A leftist former army officer who nearly won Peru's presidency five years ago with fiery anti-capitalist rhetoric and open affinity for Hugo Chavez has risen once again to share the lead in opinion polls just days before the presidential election.
To get there, Ollanta Humala ditched his leftist discourse and radical red T-shirt and has distanced himself from Venezuela's president, pitching himself as a mellowed moderate.
But is the image makeover merely cosmetic? Although Humala frequently dons a suit and tie and does his best to appear as a modest, respectable family man in pictures with his three children, the business community is spooked.
Business leaders fear that if Humala won the April 10 election, he would scuttle an economy that grew nearly 9 percent last year and is the envy of many neighboring countries.
Lima's main stock market index dove more than 5 percent earlier this week after two polls showed Humala reaching a technical tie for the lead with Keiko Fujimori, daughter of disgraced former President Alberto Fujimori.
Dropping to third was Alejandro Toledo, Peru's president from 2001 to 2006, who had been leading the race since January. One of the polls had Humala leading with 22.8 points, compared to 22.3 percent for Fujimori, and 21.6 for Toledo. The margin of error for the poll was plus or minus 1.96 percentage points.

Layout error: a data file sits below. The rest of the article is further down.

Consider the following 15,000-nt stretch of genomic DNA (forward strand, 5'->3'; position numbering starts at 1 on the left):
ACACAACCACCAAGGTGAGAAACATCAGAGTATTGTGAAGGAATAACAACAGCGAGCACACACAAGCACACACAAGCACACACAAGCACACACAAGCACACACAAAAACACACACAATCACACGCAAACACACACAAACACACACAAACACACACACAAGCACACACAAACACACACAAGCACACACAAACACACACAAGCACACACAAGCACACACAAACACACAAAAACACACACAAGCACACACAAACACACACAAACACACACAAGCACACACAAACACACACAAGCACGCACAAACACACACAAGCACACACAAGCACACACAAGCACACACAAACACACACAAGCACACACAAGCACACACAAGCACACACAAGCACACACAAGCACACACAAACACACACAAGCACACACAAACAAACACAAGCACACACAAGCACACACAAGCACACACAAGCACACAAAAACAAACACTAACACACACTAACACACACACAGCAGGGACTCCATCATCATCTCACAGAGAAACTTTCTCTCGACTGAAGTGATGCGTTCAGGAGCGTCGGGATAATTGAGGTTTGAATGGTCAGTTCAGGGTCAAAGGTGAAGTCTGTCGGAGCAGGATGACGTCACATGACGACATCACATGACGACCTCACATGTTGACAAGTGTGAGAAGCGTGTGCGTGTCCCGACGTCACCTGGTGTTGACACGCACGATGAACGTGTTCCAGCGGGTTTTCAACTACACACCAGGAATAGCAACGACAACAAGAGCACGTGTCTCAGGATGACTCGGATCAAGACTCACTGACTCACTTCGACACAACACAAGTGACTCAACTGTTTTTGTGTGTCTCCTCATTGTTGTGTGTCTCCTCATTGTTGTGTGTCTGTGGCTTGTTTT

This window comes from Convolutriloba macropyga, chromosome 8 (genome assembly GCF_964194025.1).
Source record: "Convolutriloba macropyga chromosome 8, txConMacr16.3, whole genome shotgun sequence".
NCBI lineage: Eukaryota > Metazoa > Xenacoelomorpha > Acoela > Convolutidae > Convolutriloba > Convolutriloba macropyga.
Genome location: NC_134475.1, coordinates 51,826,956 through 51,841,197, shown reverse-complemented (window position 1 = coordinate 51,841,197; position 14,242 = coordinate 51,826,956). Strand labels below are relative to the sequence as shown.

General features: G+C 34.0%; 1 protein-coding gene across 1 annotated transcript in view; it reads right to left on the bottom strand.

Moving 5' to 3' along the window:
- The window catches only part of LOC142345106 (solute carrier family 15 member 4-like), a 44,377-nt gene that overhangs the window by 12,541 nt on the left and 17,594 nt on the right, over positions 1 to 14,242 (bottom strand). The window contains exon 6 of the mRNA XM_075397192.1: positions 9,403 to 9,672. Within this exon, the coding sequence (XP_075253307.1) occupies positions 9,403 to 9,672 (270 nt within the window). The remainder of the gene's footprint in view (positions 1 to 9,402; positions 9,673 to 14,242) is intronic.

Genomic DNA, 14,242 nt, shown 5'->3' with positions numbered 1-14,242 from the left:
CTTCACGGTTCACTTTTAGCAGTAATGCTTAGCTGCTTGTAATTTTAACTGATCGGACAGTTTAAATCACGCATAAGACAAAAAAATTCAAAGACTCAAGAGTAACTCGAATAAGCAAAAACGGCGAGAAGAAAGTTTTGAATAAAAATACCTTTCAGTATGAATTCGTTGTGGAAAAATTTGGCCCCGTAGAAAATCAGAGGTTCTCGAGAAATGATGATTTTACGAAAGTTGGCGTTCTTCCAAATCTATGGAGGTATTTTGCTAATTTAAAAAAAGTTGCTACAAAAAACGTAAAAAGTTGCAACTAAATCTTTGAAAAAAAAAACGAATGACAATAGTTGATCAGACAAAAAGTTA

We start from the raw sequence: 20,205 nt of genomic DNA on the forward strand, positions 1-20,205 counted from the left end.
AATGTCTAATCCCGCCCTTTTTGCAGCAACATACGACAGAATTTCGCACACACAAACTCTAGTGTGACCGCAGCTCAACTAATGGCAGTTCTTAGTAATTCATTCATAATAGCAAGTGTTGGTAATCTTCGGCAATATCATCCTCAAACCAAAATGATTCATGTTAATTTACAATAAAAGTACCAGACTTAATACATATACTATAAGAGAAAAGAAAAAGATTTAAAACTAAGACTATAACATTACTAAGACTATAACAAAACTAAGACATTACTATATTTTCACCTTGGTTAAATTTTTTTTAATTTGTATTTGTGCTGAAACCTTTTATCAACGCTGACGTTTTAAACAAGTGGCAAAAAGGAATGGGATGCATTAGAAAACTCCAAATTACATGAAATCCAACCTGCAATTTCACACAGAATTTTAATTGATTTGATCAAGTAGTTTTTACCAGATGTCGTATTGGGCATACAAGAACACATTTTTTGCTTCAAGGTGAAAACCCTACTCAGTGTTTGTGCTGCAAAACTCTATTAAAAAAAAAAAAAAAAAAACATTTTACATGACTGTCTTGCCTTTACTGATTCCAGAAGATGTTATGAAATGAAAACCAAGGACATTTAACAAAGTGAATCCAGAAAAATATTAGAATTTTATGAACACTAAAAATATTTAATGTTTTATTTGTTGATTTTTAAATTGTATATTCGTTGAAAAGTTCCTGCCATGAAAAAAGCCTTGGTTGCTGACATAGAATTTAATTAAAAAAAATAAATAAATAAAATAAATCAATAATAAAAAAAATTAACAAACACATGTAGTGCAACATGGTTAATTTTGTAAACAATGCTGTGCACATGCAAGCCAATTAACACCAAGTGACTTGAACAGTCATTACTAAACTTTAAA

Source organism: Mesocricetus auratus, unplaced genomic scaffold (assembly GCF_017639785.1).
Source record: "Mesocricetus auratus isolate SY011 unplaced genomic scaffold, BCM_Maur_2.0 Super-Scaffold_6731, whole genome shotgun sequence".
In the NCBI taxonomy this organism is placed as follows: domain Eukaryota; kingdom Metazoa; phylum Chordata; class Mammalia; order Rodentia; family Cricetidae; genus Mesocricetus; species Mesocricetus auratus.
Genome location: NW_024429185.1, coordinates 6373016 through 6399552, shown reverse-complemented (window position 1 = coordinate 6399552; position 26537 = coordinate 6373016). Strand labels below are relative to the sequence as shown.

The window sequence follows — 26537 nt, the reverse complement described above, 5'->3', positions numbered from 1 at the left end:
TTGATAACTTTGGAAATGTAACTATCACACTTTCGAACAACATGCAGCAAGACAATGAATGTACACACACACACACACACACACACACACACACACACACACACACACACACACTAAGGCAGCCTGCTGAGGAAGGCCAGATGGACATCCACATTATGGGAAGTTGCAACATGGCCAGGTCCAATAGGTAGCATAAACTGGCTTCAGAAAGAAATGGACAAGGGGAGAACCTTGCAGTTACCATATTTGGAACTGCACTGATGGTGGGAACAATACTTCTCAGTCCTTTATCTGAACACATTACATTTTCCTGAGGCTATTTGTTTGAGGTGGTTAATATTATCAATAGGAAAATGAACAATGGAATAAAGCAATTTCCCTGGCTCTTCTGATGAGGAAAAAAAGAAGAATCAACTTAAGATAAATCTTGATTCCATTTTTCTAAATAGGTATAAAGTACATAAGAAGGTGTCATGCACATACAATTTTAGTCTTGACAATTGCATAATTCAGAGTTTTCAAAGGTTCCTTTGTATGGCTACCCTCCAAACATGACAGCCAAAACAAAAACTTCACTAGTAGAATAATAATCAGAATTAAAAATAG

The latest numbers indicate that no candidate will obtain the simple majority needed to avoid a runoff in June.
Seeking to calm investors, Humala summoned reporters to a hotel in Lima's wealthy San Isidro district after Monday's market drop to assure them his economic policies would "respect our international agreements."
"Nothing will be done outside democratic, legal means," he added.
Earlier in the campaign, the former army lieutenant colonel had called for renegotiating Peru's free trade agreements.
Humala also is promising to respect Peru's constitutional prohibition against immediate re-election, a clear acknowledgment of fears he might mimic Chavez and the Venezuelan president's South American allies, Bolivian President Evo Morales and Ecuadorean President Rafael Correa. All three won re-election after voters passed referendums allowing the countries' constitutions to be rewritten.
All three also have been accused of using strong-arm tactics to silence opposition-run news media. Humala says he respects freedom of the press.
But Peru's dominant, business-friendly daily newspaper, El Comercio, has shown little respect for him.
Last week, the paper suggested Humala planned to implement the same kind of policies that wrought economic ruin in eastern Europe under Soviet rule.
While short on specifics, Humala has advocated expanding the state's role in the economy and extracting higher royalties from mining companies, which account for 60 percent of Peru's exports.
Toledo also proposes higher taxes on windfall profits by mining companies. But he and several other of the five leading candidates also believe the private sector should continue to play a dominant role.
In his 192-page campaign platform, Humala strikes a markedly different tone from the others, contending that Peru has become "the instrument of a few small (business) groups who consider their transnationalization the only road to development."